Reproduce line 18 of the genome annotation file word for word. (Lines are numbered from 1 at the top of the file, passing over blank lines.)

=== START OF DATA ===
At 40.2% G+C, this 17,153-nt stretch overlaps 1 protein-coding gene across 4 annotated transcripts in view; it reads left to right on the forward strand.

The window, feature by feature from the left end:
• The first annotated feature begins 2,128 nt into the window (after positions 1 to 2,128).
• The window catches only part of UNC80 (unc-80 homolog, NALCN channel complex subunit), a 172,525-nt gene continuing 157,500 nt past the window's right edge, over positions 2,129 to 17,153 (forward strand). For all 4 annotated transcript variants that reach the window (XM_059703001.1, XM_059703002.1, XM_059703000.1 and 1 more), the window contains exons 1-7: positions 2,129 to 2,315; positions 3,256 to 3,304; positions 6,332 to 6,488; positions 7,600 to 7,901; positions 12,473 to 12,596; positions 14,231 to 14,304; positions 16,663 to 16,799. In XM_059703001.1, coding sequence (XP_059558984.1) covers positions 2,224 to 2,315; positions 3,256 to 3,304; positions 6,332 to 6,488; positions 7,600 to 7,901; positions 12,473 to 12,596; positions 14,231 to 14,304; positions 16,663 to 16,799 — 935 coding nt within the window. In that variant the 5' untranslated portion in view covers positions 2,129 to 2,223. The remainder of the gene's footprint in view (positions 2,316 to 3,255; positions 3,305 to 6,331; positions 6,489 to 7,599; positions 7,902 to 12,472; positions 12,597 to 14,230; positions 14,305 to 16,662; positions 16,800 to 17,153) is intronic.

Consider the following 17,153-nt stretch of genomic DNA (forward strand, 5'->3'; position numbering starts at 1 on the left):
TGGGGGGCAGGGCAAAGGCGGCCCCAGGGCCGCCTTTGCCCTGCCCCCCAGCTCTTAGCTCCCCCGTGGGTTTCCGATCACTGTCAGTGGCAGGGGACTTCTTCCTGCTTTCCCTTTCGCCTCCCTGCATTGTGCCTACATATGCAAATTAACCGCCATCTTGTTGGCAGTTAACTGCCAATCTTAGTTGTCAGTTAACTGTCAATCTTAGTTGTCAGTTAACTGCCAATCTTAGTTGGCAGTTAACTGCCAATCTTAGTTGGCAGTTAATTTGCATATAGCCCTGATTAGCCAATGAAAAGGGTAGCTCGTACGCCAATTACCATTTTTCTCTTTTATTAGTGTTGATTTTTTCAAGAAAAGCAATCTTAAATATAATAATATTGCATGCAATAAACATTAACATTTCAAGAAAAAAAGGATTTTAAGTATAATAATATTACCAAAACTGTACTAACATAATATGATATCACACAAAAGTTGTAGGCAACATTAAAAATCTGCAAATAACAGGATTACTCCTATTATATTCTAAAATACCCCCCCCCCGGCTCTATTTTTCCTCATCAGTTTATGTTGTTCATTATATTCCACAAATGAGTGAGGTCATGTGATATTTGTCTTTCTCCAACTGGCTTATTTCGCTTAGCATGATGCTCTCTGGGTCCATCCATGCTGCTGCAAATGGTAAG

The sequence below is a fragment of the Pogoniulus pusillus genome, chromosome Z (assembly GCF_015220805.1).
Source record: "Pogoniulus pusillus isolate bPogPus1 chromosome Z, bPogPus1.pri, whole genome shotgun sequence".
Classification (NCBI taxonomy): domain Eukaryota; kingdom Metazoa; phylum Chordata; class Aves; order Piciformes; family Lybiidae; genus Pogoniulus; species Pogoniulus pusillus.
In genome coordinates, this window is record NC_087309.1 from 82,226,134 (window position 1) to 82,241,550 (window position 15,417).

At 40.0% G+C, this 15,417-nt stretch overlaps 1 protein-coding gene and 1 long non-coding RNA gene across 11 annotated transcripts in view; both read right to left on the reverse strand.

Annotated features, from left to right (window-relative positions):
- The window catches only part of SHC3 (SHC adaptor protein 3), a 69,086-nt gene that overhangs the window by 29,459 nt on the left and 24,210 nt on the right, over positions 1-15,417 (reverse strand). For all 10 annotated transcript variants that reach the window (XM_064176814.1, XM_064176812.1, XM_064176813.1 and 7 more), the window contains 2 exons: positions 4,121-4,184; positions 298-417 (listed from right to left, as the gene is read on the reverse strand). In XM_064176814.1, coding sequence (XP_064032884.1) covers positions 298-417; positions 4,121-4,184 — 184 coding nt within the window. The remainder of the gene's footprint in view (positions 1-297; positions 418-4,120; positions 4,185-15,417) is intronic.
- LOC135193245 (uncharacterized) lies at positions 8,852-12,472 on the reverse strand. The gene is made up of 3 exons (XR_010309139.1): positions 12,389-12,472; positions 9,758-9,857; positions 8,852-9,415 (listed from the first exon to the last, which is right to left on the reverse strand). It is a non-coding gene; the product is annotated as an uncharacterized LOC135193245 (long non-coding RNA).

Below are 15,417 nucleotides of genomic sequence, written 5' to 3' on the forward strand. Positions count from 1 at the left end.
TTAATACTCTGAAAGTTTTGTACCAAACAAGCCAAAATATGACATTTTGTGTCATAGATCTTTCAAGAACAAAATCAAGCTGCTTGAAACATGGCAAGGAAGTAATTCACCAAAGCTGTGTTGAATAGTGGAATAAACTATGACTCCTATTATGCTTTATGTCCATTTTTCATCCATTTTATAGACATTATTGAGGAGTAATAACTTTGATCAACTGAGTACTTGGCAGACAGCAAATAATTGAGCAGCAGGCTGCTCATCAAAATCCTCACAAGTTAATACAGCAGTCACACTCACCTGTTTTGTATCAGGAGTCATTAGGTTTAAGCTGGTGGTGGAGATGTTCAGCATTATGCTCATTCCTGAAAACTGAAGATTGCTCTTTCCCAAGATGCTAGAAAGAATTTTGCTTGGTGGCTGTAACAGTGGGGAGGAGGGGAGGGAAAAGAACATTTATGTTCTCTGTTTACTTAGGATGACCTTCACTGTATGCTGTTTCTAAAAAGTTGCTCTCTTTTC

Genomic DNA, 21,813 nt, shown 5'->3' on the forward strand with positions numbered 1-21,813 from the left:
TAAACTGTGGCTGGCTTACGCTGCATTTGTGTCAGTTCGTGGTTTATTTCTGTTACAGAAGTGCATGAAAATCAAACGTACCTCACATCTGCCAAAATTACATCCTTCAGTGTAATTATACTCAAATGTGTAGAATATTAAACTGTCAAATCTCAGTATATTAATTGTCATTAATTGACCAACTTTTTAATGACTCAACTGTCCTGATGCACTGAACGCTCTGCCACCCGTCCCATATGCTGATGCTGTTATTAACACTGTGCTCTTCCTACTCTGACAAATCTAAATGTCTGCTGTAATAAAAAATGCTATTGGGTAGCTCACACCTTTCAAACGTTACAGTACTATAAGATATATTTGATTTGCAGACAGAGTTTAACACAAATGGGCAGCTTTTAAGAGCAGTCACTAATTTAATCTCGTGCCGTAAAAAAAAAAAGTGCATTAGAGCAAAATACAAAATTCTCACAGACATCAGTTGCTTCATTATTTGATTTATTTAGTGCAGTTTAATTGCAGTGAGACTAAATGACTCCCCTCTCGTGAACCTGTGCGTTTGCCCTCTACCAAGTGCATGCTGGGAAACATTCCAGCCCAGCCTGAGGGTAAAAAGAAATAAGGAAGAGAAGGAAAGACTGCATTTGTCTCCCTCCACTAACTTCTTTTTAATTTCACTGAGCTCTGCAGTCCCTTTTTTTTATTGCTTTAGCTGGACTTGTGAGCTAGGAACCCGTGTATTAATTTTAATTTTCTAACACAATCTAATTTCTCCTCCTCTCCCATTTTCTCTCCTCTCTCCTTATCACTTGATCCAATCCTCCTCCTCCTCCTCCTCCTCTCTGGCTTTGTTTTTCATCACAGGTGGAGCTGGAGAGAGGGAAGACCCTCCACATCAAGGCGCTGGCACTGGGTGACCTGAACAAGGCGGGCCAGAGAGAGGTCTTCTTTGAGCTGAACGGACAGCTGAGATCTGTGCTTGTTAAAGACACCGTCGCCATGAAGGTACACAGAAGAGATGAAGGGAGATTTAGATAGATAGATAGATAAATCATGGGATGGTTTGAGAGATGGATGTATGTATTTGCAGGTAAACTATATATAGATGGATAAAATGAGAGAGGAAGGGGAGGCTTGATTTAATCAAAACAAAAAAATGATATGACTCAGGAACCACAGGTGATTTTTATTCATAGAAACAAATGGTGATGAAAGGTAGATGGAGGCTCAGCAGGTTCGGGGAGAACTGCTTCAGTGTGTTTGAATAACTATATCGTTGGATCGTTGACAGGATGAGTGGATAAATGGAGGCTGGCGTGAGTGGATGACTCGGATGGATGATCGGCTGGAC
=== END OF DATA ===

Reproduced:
TAAACTGTGGCTGGCTTACGCTGCATTTGTGTCAGTTCGTGGTTTATTTCTGTTACAGAAGTGCATGAAAATCAAACGTACCTCACATCTGCCAAAATTACATCCTTCAGTGTAATTATACTCAAATGTGTAGAATATTAAACTGTCAAATCTCAGTATATTAATTGTCATTAATTGACCAACTTTTTAATGACTCAACTGTCCTGATGCACTGAACGCTCTGCCACCCGTCCCATATGCTGATGCTGTTATTAACACTGTGCTCTTCCTACTCTGACAAATCTAAATGTCTGCTGTAATAAAAAATGCTATTGGGTAGCTCACACCTTTCAAACGTTACAGTACTATAAGATATATTTGATTTGCAGACAGAGTTTAACACAAATGGGCAGCTTTTAAGAGCAGTCACTAATTTAATCTCGTGCCGTAAAAAAAAAAAGTGCATTAGAGCAAAATACAAAATTCTCACAGACATCAGTTGCTTCATTATTTGATTTATTTAGTGCAGTTTAATTGCAGTGAGACTAAATGACTCCCCTCTCGTGAACCTGTGCGTTTGCCCTCTACCAAGTGCATGCTGGGAAACATTCCAGCCCAGCCTGAGGGTAAAAAGAAATAAGGAAGAGAAGGAAAGACTGCATTTGTCTCCCTCCACTAACTTCTTTTTAATTTCACTGAGCTCTGCAGTCCCTTTTTTTTATTGCTTTAGCTGGACTTGTGAGCTAGGAACCCGTGTATTAATTTTAATTTTCTAACACAATCTAATTTCTCCTCCTCTCCCATTTTCTCTCCTCTCTCCTTATCACTTGATCCAATCCTCCTCCTCCTCCTCCTCCTCTCTGGCTTTGTTTTTCATCACAGGTGGAGCTGGAGAGAGGGAAGACCCTCCACATCAAGGCGCTGGCACTGGGTGACCTGAACAAGGCGGGCCAGAGAGAGGTCTTCTTTGAGCTGAACGGACAGCTGAGATCTGTGCTTGTTAAAGACACCGTCGCCATGAAGGTACACAGAAGAGATGAAGGGAGATTTAGATAGATAGATAGATAAATCATGGGATGGTTTGAGAGATGGATGTATGTATTTGCAGGTAAACTATATATAGATGGATAAAATGAGAGAGGAAGGGGAGGCTTGATTTAATCAAAACAAAAAAATGATATGACTCAGGAACCACAGGTGATTTTTATTCATAGAAACAAATGGTGATGAAAGGTAGATGGAGGCTCAGCAGGTTCGGGGAGAACTGCTTCAGTGTGTTTGAATAACTATATCGTTGGATCGTTGACAGGATGAGTGGATAAATGGAGGCTGGCGTGAGTGGATGACTCGGATGGATGATCGGCTGGAC